Not everyone agrees.
ROSA RAD, Washington, D.C., Resident:
I find it to be incredibly offensive.
Rosa Rad, 23, lives in a trendy Washington, D.C., neighborhood.
To have to be, like, vigilant and have to be super aware of what's going on is bizarre. I don't see any other communities being given that responsibility. And I think everyone needs to be vigilant and to be aware. By singling out the Muslim community, you're not doing anything but perpetuating that negative — negative view that people already probably already have towards Muslims.
The vitriol has even been felt outside of Muslim communities. In Manassas, Virginia, about 30 miles West of Washington, D.C., the local mosque has been repeatedly vandalized. After the San Bernardino attacks, a death threat was phoned in.
It has made some non-Muslim residents more than a little uncomfortable. Patty Reed works at a local hardware store.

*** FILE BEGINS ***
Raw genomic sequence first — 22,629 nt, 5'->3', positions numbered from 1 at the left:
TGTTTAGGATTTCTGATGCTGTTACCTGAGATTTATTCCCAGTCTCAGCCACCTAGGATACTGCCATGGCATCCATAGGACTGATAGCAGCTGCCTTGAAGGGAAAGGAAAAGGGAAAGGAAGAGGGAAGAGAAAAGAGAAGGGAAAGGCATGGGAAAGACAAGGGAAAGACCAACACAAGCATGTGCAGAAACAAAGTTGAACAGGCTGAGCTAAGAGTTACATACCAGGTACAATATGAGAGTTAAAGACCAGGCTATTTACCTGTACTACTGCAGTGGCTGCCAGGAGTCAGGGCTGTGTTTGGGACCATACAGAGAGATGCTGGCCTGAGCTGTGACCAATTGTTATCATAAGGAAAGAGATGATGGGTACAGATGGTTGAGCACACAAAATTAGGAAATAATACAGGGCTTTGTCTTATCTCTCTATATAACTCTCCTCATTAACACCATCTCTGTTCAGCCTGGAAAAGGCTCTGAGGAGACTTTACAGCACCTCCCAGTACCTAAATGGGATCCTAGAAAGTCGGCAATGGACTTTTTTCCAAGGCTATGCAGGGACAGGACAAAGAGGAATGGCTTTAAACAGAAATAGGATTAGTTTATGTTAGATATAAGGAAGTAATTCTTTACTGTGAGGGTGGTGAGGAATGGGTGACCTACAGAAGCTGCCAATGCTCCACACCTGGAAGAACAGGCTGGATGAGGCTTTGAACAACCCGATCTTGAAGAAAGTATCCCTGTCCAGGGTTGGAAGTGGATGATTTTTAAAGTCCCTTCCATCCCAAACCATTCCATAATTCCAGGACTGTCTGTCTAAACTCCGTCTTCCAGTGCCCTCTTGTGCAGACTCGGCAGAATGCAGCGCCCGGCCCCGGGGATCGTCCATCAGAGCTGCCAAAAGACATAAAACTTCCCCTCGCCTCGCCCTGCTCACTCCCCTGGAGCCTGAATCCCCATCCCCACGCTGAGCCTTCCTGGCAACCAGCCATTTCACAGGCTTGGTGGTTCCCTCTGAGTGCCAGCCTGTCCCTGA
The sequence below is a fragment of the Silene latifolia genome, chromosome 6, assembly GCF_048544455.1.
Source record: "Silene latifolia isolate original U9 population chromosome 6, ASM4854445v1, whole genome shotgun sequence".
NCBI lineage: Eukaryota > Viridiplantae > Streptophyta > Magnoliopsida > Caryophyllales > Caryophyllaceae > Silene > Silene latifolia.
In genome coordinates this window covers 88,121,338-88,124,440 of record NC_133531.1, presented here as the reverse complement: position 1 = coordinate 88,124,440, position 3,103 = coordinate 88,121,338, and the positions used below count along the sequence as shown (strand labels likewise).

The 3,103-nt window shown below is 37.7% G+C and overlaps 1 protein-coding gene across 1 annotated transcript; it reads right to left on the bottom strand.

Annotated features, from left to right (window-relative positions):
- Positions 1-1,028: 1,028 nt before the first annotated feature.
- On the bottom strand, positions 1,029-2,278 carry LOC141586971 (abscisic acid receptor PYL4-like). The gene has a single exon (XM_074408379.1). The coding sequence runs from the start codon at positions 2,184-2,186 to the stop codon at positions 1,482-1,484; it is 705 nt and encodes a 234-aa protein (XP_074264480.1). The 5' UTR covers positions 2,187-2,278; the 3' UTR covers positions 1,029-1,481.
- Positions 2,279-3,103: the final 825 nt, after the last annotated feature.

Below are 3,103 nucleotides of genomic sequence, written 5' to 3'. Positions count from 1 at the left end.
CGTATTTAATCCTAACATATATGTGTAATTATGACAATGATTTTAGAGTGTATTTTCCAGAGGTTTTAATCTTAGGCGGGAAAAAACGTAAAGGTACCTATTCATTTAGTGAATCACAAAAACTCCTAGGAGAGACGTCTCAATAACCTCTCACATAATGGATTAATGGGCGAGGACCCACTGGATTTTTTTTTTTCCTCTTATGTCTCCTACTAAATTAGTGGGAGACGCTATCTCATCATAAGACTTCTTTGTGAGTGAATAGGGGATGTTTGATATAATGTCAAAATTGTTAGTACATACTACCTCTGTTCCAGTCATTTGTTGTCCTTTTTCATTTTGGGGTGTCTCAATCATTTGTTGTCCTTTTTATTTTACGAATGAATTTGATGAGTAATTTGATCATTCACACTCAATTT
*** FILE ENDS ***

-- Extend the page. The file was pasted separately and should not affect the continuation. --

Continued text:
PATTY REED, Virginia:
Gosh, it just makes us look like a bunch of rednecks. I'm going to be honest. And I don't like it. Why we wouldn't be able to talk to these people, talk to — you know, voice our concerns?
But many are scared, saying recent events have them on edge.
If you're somebody who is doing the right thing and you're here in the right way, then it truly isn't fair to you. But things happen. You know, it isn't fair to us what's going on either, but — or those people that died, but it's what's going on in the world today.